Rymer, Thomas, Fœdera, (Record Commission), i (new ed.);
    Pipe Roll, 31 Hen. I (Record Commission);
    Cartulary of St. Peter's, Gloucester, (Rolls Ser.);
    Symeon of Durham, Regum Historia, (Rolls Ser.);
    "Gesta Stephani", Chronicles of the Reigns of Stephen, &c, (Rolls Ser.), ii;
    Gervase of Canterbury, Chronica, (Rolls Ser.);
    Florence of Worcester (1848–49), Thorpe, Benjamin, ed., Florentii Wigorniensis monachi Chronicon ex chronicis (2 volumes ed.), English Historical Society
    William of Malmesbury, Chronicle of the Kings of England: From the Earliest Period to the Reign of King Stephen, English Historical Society;
    Dugdale, Sir William, Westrum Monasticum, Bodleian Library;
    Additional Charters, (British Museum);
    Duchy of Lancaster Charters, Public Record Office;
    Dugdale, William, Sir (1823), Monasticon Anglicanum
    Madox, Thomas, History of the Exchequer;
    Hearne, Thomas, ed. (1728), Liber Niger Scaccarii;
    Foliot, Gilbert, "Letters", in Giles, John Allen, Patres Ecclesiµ Anglicanµ;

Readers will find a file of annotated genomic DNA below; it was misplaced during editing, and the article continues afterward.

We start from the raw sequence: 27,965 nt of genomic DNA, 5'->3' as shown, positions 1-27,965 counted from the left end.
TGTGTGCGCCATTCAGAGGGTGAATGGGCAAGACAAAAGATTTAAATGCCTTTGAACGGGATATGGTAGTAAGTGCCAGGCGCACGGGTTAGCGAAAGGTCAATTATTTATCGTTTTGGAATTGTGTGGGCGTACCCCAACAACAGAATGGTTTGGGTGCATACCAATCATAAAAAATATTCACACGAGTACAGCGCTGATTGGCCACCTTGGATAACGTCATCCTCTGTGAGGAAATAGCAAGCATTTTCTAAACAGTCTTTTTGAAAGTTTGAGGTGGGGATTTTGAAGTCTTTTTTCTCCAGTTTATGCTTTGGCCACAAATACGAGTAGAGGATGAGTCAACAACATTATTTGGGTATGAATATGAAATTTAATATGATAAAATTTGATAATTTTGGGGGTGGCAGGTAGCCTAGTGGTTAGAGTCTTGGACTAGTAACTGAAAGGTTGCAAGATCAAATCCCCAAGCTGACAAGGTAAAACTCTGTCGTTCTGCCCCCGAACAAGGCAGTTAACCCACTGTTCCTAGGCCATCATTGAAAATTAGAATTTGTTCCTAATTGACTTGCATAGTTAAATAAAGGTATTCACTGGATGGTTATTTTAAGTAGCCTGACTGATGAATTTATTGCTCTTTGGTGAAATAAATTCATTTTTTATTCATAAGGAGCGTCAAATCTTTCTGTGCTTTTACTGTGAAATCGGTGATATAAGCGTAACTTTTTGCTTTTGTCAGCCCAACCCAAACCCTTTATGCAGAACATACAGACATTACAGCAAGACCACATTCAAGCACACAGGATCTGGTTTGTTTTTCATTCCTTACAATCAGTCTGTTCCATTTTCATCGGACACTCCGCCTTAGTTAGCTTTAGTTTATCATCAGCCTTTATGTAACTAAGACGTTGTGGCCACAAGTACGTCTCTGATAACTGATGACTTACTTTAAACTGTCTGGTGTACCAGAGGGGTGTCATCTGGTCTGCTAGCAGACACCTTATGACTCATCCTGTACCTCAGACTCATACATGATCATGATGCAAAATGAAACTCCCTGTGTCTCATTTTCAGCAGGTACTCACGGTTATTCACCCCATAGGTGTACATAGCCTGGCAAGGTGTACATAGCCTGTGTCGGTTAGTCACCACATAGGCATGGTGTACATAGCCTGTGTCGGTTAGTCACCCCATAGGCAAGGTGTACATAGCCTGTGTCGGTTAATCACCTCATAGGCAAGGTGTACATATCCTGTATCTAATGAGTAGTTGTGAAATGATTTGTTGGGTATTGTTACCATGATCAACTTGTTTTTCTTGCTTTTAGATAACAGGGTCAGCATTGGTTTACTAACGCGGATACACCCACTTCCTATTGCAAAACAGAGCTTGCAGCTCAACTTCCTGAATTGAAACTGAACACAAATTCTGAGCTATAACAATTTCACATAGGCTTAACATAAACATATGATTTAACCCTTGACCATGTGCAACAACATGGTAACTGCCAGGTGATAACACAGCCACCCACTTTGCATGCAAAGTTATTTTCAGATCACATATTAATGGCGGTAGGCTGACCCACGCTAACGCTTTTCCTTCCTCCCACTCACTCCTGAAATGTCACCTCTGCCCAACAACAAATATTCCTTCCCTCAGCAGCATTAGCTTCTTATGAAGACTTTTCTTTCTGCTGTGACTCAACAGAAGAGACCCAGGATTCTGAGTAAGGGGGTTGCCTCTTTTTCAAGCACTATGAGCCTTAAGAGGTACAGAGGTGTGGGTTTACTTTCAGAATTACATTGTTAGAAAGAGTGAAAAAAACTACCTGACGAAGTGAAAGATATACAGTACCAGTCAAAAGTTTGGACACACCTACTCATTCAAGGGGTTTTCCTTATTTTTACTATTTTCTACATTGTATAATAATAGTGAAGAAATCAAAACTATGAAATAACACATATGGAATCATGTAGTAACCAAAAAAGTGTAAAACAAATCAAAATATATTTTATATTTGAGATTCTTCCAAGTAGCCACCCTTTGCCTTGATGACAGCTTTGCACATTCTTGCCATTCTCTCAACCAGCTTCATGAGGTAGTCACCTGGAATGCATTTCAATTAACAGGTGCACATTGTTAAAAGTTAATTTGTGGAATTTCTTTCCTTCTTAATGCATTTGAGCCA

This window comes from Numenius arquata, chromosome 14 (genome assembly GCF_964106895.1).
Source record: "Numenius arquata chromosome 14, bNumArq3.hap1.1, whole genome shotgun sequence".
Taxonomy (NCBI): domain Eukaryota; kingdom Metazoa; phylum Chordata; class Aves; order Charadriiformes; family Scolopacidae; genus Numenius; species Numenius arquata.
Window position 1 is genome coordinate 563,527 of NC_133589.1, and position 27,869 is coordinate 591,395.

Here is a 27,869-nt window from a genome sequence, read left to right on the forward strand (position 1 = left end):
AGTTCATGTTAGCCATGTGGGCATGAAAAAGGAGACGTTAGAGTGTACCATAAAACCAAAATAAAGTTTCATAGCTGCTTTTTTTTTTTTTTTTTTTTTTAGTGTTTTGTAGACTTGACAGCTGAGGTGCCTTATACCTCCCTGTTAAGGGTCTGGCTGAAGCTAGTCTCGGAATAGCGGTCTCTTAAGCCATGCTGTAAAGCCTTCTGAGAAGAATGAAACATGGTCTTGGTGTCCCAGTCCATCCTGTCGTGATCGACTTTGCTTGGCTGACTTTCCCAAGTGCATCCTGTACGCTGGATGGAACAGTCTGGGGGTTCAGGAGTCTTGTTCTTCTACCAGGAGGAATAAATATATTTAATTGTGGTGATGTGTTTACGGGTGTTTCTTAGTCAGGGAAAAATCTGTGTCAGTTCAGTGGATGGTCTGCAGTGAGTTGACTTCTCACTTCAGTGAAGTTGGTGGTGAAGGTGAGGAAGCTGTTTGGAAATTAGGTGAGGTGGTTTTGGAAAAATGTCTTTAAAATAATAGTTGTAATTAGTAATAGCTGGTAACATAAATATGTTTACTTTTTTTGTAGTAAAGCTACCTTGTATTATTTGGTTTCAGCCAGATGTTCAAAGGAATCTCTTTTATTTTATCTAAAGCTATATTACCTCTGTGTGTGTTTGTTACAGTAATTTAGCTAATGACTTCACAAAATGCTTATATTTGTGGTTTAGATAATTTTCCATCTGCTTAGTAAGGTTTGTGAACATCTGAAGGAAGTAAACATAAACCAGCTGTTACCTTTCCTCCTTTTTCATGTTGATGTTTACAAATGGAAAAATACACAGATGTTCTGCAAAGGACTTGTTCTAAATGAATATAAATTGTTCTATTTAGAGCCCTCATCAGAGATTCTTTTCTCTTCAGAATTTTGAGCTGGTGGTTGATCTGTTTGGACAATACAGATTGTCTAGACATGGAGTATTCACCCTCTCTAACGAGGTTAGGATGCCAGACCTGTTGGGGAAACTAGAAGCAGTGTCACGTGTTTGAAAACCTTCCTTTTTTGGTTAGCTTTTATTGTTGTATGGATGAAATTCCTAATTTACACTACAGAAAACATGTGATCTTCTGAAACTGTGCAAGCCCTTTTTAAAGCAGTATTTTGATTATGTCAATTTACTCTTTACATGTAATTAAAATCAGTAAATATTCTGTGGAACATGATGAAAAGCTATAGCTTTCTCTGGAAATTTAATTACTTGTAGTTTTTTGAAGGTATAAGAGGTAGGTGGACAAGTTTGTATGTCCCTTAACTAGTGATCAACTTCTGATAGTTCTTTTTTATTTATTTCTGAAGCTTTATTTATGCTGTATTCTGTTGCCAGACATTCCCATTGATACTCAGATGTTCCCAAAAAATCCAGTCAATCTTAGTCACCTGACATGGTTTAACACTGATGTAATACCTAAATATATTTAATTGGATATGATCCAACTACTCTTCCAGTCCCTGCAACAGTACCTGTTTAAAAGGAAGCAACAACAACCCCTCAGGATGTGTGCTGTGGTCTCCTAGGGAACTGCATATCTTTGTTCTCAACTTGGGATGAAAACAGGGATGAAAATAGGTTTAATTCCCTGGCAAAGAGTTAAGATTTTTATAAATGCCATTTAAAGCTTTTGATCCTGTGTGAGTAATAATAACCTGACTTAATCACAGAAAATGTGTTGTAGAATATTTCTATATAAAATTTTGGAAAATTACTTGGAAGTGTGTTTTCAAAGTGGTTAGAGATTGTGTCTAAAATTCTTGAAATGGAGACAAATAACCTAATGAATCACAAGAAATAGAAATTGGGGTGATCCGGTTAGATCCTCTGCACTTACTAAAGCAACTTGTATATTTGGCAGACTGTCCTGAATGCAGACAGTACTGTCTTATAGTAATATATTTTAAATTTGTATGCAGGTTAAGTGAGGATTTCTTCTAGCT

Crawley-Boevey, Arthur William, Cartulary of Flaxley Abbey;
    Ellis, A. S. (1879–1880). "On the Landholders of Gloucestershire named in Domesday Book". Bristol and Gloucestershire Archaeological Society. 4 vol.: 86–198.
    Walker, David (1958). "Miles of Gloucester, Earl of Hereford". Transactions of the Bristol and Gloucestershire Archaeological Society. 77: 66–84.

    Miles married Sibyl de Neufmarche, Countess of Hereford 0___ 1121, Gloucestershire, England. Sibyl (daughter of Bernard de Neufmarche, Lord of Brecknockshire and Nest Verch Osborn le Scrope) was born ~ 1100, Brecon Castle, Brecon, Wales; died 24 Dec 1143, Llanthony Secunda, Gloucestershire, England; was buried Llanthony Secunda Priory, Gloucestershire, England. [Group Sheet]


  12. 91.  Sibyl de Neufmarche, Countess of Hereford was born ~ 1100, Brecon Castle, Brecon, Wales (daughter of Bernard de Neufmarche, Lord of Brecknockshire and Nest Verch Osborn le Scrope); died 24 Dec 1143, Llanthony Secunda, Gloucestershire, England; was buried Llanthony Secunda Priory, Gloucestershire, England.

    Other Events:

    • Burial: Hempsted, Gloucestershire, England
    • Also Known As: Lady of Brecknock
    • Also Known As: Sybil de Neufmarche NEWMARCH
    • Alt Birth: 0___ 1092, Aberhonddu, Breconshire, Wales

    Notes: